‘What is preventing you from going to Paris, Rupert?’
I look into his eyes. He doesn’t seem to notice that I am not smoking. He sees something special in me, a kindred soul, someone who will understand him.
He calls the waiter and orders drinks, although I tip mine into his while he isn’t looking. Then his story comes tumbling out. A family seat in the country, a father who is proud and wealthy and mean. Mother long dead. Rupert the only son, the only child, with a vast freight of expectations on his shoulders. But he has disappointed his father in everything.
‘All the things he wanted me to be – I can’t do it. I was to be a scholar, an officer, a cabinet minister. Worthy of him. Married to some Earl’s daughter. That’s how he saw me. But I let him down. I tried and failed. Gods, how I tried! Finally something snapped, and I refused to dance to his tune any longer. Now he hates me. Because what I truly am is an artist. The only thing I can do, the only thing I’ve ever wanted to do, is to paint!’
He takes a fierce drag on his cigarette. His eyes burn with resentment.
‘Isn’t your father proud that you have this talent?’
‘Proud?’ he spits. ‘He despises me for it! Says I’ll end up in the gutter.’
‘Why don’t you leave?’ I speak softly and I am paying more attention to the movement of his tender throat than to his words. ‘Go to Montmartre, be an artist. Prove the old man wrong.’
‘It’s not that easy. There’s this girl, Meg …’
‘Take her with you.’
‘That’s just it. I can’t. She’s the gardener’s daughter. My father employs her as a maid. D’you see? Not content with being a failure at everything else, I go and fall in love with a common servant. So now the old man tells me that if I don’t give her up and toe the line, he’ll disinherit me! And Meg’s refusing to see me. Says she’s afraid of my father. Damn him!’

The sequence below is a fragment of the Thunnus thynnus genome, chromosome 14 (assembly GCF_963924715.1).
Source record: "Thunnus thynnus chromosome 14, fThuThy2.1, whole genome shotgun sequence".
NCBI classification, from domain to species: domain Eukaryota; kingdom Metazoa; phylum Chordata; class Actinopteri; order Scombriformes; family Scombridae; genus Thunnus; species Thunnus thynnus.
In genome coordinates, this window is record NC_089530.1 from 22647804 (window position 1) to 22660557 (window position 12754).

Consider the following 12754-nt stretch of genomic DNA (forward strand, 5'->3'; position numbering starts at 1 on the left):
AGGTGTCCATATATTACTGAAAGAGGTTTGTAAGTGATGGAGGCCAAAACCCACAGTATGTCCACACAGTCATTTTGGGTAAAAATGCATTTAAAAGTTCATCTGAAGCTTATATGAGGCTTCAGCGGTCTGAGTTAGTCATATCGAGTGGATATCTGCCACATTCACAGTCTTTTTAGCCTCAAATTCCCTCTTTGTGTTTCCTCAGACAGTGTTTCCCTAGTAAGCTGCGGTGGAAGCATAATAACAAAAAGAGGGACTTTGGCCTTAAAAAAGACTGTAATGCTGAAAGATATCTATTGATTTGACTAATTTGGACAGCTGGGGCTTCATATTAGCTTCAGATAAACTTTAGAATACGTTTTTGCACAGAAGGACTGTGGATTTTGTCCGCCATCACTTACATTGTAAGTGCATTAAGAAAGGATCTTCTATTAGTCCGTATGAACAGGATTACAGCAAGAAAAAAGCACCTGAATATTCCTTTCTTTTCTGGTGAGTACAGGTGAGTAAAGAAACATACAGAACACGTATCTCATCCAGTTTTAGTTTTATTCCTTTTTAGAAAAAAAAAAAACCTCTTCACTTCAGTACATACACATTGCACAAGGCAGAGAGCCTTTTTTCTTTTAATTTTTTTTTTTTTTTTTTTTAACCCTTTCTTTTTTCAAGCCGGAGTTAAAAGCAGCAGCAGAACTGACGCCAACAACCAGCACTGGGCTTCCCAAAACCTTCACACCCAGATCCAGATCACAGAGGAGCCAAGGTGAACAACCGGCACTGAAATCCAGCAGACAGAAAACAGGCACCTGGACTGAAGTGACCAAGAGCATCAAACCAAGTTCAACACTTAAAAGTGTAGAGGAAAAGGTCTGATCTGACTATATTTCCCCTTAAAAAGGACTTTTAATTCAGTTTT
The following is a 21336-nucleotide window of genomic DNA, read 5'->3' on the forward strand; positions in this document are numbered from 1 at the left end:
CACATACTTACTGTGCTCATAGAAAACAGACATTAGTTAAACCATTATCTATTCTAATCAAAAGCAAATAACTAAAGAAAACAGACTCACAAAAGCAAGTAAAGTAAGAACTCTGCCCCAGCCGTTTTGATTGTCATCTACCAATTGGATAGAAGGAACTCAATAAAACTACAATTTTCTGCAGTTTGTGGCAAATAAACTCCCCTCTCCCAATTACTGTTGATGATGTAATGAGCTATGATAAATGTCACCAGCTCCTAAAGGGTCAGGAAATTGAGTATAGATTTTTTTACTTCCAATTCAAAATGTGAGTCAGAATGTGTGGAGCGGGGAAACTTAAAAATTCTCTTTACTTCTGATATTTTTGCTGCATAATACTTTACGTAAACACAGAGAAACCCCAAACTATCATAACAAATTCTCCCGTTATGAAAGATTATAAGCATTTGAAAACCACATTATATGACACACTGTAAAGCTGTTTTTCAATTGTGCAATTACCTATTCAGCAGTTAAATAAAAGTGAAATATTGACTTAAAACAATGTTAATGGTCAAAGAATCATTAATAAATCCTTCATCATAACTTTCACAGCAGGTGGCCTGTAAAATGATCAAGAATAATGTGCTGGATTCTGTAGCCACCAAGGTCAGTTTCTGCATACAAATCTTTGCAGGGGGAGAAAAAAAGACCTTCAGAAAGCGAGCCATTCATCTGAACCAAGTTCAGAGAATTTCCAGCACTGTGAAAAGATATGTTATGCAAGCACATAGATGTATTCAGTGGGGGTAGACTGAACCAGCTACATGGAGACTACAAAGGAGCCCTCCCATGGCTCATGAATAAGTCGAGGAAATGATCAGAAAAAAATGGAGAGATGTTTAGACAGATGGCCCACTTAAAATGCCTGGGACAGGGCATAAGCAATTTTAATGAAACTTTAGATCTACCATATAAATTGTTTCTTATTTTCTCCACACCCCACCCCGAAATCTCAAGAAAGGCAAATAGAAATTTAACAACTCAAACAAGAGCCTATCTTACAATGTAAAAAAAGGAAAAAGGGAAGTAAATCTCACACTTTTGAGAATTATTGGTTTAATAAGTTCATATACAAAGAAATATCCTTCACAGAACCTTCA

I have not been a vampire so very long. I still recall how hopeless such dilemmas seem to humans. ‘That’s terrible.’
‘Vindictive old swine! I’ll lose her and I’ll be penniless! He can’t do this to me!’
‘What will you do about it, Rupert?’
He glares down into his whisky. How alluring he looks in his wretchedness. ‘I wish the old bastard would die tomorrow. That would solve all my problems. I’d like to kill him!’
‘Will you?’
He sighs. ‘If only I had the guts! But I haven’t.’
So I smile. I rest my hand on his, and he is too numb with whisky to feel the coldness of my fingertips. I have thought of something more interesting to do than just take him outside and drain him.
‘I’ll do it for you.’


Freda Warrington is the author of twenty-two books, including A Taste of Blood Wine, A Blackbird in Silver, and The Amber Citadel. Her novel Elfland won the Romantic Times award for Best Fantasy Novel, and Dracula the Undead won the Dracula Society’s Best Gothic Novel award. The Court of the Midnight King is an alternative history/ fantasy take on that most controversial of kings, Richard III, while her Blood Wine series of lush gothic vampire novels has been reissued by Titan Books. NIGHTS OF BLOOD WINE is her first short story collection, published by Telos in March 2017. Her work is described by Starburst magazine as, ‘Simply stunning, sumptuous, graceful and seductive.’

No comments:

Post a Comment